4. I got a good chuckle out of that post. But I think the creator of the image underestimated “cold” in places like New York, and Alaska. Here in Boston, it starts to get “cold” at -4° to -6° C, and a couple of weeks ago, we had temps colder than -15°C. And as a former Canadienne, I’m sure your old ideas of cold are pretty severe, LOL.


    Kim G
    Boston, MA
    Where our spell of warm weather is about the same temperature as your spell of cold weather. By Monday night, it’s supposed to get seriously cold again.

    1. I am still a Canadian and I remember the cold but I must admit the memories are kind of hazy. I know heat… and what we have experienced weather-wise these past few weeks is not it. But I’m not complaining; I like the change and I like digging my sweaters out of the closet and dressing up a bit

      1. It certainly does! I feel like a fashion diva walking around in my straight black wool pants, black ankle-length boots, and a red turtleneck sweater underneath my black leather jacket. Ah I almost for got to mention my red white and black scarf…

      2. Well thank you… I like to dress well but this climate is not very conducive to trendy fashion. I do NOT like the ultra casual look preferred by many Merida ladies, nor can I wear the super tight things that the young girls wear. But I sure do not want to look matronly. I keep at it…

      3. As someone over 50, but still slim and in-shape, I know what you mean. It’s a bit challenging dressing fashionably without going too young. And hot weather just makes it more difficult. But I like the image of you in black slacks with the red turtleneck, black leather jacket, and red, white and black scarf. I’m sure you’re setting a good example that should be followed. I rather doubt you look matronly at all. Saludos!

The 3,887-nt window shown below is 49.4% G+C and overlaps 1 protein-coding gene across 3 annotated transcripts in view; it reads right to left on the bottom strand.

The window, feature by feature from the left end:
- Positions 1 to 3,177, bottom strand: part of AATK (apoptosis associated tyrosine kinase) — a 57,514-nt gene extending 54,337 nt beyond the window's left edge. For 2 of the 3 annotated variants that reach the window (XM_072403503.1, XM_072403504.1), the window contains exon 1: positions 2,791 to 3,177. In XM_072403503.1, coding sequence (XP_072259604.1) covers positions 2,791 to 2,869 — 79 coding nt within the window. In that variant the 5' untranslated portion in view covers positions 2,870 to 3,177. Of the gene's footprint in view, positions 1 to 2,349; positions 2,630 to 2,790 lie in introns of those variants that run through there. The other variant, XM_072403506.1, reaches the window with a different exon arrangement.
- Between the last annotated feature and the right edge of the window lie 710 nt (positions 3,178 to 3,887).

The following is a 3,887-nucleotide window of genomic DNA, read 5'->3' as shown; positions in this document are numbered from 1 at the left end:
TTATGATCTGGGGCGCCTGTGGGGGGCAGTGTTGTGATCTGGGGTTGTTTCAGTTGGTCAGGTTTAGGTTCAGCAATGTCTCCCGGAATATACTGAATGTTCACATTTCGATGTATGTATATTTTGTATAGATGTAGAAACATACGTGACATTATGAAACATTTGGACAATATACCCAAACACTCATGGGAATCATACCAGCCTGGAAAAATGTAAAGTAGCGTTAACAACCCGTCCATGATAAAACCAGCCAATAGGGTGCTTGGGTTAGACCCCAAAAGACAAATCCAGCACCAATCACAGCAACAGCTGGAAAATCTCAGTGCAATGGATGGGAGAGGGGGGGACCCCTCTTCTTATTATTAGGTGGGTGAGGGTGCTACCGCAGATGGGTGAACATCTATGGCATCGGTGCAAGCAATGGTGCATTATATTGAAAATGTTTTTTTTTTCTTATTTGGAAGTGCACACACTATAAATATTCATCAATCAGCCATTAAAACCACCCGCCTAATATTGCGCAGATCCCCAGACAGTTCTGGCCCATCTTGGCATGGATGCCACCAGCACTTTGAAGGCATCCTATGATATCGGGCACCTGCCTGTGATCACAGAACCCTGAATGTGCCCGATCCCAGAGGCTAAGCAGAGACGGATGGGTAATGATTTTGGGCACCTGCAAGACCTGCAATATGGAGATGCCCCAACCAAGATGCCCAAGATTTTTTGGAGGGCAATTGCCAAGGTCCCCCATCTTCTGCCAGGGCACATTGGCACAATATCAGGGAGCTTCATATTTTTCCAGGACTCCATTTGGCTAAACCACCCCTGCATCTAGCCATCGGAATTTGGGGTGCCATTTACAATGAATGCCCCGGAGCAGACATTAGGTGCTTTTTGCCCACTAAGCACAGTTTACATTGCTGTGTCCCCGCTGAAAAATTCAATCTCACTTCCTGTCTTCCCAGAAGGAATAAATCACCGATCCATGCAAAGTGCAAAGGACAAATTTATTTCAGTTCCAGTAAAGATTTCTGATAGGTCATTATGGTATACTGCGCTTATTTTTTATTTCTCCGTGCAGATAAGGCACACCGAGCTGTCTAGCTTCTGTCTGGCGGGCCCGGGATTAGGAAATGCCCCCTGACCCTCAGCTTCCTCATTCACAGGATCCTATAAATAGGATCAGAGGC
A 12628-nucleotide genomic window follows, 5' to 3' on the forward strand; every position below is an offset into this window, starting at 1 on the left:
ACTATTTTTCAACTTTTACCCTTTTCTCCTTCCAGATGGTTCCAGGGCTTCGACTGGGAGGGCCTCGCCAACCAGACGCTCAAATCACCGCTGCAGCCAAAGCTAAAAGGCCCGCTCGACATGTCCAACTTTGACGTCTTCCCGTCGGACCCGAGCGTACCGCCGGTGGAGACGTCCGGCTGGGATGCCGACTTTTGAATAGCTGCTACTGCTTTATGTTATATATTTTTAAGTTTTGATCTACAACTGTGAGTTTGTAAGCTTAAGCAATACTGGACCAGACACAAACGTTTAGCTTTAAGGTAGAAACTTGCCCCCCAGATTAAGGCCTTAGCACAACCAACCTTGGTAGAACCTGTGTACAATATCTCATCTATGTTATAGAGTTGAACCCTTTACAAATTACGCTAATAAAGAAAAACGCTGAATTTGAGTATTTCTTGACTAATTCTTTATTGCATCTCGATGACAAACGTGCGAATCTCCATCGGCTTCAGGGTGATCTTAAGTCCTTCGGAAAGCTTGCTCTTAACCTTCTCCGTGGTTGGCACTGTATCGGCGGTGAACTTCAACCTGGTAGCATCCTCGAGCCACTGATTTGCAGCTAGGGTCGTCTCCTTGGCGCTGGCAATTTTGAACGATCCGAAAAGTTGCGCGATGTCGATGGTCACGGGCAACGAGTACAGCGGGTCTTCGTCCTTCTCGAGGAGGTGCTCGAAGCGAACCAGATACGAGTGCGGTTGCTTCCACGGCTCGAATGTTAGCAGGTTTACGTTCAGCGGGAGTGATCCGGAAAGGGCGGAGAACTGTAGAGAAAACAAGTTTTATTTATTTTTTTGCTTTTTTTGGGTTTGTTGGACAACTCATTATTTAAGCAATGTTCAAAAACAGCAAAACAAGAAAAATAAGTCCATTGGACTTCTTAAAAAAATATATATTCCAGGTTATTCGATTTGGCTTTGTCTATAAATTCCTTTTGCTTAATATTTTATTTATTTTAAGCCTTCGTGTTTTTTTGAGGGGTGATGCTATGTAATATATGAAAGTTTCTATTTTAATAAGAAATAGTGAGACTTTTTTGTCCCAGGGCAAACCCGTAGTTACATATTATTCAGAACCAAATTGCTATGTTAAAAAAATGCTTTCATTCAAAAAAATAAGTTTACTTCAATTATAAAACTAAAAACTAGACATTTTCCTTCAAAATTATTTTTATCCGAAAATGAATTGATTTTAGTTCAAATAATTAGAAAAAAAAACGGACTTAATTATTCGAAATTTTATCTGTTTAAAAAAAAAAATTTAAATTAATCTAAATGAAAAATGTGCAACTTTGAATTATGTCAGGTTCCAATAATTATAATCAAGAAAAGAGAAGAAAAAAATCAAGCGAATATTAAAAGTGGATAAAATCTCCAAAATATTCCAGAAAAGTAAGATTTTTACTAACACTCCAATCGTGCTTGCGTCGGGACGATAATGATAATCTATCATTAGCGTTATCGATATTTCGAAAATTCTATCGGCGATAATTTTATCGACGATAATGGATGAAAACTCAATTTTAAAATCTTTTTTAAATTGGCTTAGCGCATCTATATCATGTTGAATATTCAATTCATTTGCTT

4. Hang on to that image Kim! I am also well past fifty; in fact I have entered the next decade and sadly I am not anything near slim… but I do my best. I think it is important to look our best no matter what the age or figure type. It takes effort but getting the best results possible in any endeavor takes extra care and attention to detail.

  5. Brr! Here in Taipei, the weather bureau issues a “Cold Surge Advisory” anytime the temp dips below about 13 degrees. The climate is very damp, so the chill gets right into your bones. There’s no such thing as central heating here either – and I’m guessing not in Merida! Do you at least have a portable heater to stay warm indoors? Sending not-so-cold thoughts your way :)

    1. Britt! What a pleasure to hear from you… today is Maggie’s birthday and we’ll be celebrating. I wish you were here to join us… But back to the heat, it sounds as though Taipei’s climate is similar to Merida’s. We don’t have central heating or even space heaters to take the chill off when it gets cool. I have that terracotta brazier I got in Chiapas and I am just about ready to go buy some charcoal and get it burning in there. Warm, cozy wishes back to you Britt